In addition to five different controller presets (varying in terms of speed and sensitivity) and six tweakable button layouts, the menu sports myriad sensitivity and adjustment items to facilitate the best point-and-shoot experience. After I upped the sensitivity a bit, I was able to pull in on enemies for quick bursts or pinpoint headshots, even on moving targets and in hairy situations. The default Wii Remote and Nunchuk configuration smartly relegates a few of the lesser-used functions (jumping, melee, the switching of gun sight attachments, and the basic two-slot gun swapping) to the D-Pad, which is a little less hand-friendly in hot situations than the rest of the controller. The Classic Controller provided a bit more stability during basic movement, but it comes down to personal choice; the two options are equally effective in combat.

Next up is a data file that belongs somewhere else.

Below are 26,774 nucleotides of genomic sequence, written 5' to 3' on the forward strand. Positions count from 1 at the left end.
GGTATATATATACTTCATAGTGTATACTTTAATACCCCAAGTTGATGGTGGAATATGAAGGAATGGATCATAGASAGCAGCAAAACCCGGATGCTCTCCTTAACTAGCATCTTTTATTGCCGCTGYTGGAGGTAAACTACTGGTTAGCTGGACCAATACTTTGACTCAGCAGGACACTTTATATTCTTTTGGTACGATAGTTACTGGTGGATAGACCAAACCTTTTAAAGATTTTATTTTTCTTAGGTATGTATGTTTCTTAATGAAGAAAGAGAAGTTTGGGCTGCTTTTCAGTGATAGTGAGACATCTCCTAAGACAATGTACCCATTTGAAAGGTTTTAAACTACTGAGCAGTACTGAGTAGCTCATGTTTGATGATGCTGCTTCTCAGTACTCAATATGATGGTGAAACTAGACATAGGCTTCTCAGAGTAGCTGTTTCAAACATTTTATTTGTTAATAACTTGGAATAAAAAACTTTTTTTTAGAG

Combat, obviously, is still the most important part of the game, and the structure of it has not altered much from the template set down by the first Modern Warfare four years ago. The staples of the series charge on into the final part of the trilogy, which is both a good and bad thing. The all-action global conflict escalates its what-ifs to create a peak-chaos situation in a handful of the world's major cities, which makes for some thoroughly impressive large-scale firefights and trademark moments. Battles are intense, explosions are frequent, and the experience is never without a certain level of excitement. That said, MW3's campaign hits the noted beats of the series pretty directly (even going as far as to poorly recycle first-person snapshots and cheap character deaths for depth it hardly reaches), and though the conditioned stimulus of mowing through entire platoons more or less on your lonesome is still fairly strong, it's a grinder players have been run through many times before. It's the kind of perfunctory presentation that's easy to go along with, even if it's telegraphed a bit and much of the time whatever character you posses at the moment is still being led by the nose by a comrade with a large white icon atop his head. It's blockbuster dumb and blockbuster fun, deafening with explosions and dense with military jargon, but nothing we've not seen before.